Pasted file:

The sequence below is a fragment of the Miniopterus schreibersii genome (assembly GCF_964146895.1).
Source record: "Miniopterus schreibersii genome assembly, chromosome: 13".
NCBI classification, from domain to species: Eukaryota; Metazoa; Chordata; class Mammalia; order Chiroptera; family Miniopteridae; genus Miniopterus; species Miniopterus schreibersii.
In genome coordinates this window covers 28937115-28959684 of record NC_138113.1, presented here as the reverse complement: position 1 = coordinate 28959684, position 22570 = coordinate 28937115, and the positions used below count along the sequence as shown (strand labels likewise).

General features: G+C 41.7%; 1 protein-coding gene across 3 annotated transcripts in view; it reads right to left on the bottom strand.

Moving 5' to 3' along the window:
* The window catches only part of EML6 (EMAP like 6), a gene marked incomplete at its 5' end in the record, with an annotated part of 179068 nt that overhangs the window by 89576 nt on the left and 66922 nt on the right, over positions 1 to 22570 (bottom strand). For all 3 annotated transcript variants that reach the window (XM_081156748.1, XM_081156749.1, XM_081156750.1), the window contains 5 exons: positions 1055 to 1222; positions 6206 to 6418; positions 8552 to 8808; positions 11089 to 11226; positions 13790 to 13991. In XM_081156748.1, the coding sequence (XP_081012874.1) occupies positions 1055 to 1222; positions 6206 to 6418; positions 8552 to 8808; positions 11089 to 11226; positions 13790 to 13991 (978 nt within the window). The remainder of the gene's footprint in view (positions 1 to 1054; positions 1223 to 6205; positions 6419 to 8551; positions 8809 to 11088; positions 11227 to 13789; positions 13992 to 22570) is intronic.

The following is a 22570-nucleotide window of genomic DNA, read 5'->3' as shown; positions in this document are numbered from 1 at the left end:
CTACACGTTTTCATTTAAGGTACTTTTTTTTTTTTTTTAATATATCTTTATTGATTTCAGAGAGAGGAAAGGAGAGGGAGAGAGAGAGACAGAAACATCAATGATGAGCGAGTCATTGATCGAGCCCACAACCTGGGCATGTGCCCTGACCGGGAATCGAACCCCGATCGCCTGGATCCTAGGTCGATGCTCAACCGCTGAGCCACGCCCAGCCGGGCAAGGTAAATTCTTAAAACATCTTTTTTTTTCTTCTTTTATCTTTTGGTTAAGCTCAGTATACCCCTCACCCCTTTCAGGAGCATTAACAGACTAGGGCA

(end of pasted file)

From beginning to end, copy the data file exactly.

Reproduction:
The sequence below is a fragment of the Miniopterus schreibersii genome (assembly GCF_964146895.1).
Source record: "Miniopterus schreibersii genome assembly, chromosome: 13".
NCBI classification, from domain to species: Eukaryota; Metazoa; Chordata; class Mammalia; order Chiroptera; family Miniopteridae; genus Miniopterus; species Miniopterus schreibersii.
In genome coordinates this window covers 28937115-28959684 of record NC_138113.1, presented here as the reverse complement: position 1 = coordinate 28959684, position 22570 = coordinate 28937115, and the positions used below count along the sequence as shown (strand labels likewise).

General features: G+C 41.7%; 1 protein-coding gene across 3 annotated transcripts in view; it reads right to left on the bottom strand.

Moving 5' to 3' along the window:
* The window catches only part of EML6 (EMAP like 6), a gene marked incomplete at its 5' end in the record, with an annotated part of 179068 nt that overhangs the window by 89576 nt on the left and 66922 nt on the right, over positions 1 to 22570 (bottom strand). For all 3 annotated transcript variants that reach the window (XM_081156748.1, XM_081156749.1, XM_081156750.1), the window contains 5 exons: positions 1055 to 1222; positions 6206 to 6418; positions 8552 to 8808; positions 11089 to 11226; positions 13790 to 13991. In XM_081156748.1, the coding sequence (XP_081012874.1) occupies positions 1055 to 1222; positions 6206 to 6418; positions 8552 to 8808; positions 11089 to 11226; positions 13790 to 13991 (978 nt within the window). The remainder of the gene's footprint in view (positions 1 to 1054; positions 1223 to 6205; positions 6419 to 8551; positions 8809 to 11088; positions 11227 to 13789; positions 13992 to 22570) is intronic.

The following is a 22570-nucleotide window of genomic DNA, read 5'->3' as shown; positions in this document are numbered from 1 at the left end:
CTACACGTTTTCATTTAAGGTACTTTTTTTTTTTTTTTAATATATCTTTATTGATTTCAGAGAGAGGAAAGGAGAGGGAGAGAGAGAGACAGAAACATCAATGATGAGCGAGTCATTGATCGAGCCCACAACCTGGGCATGTGCCCTGACCGGGAATCGAACCCCGATCGCCTGGATCCTAGGTCGATGCTCAACCGCTGAGCCACGCCCAGCCGGGCAAGGTAAATTCTTAAAACATCTTTTTTTTTCTTCTTTTATCTTTTGGTTAAGCTCAGTATACCCCTCACCCCTTTCAGGAGCATTAACAGACTAGGGCA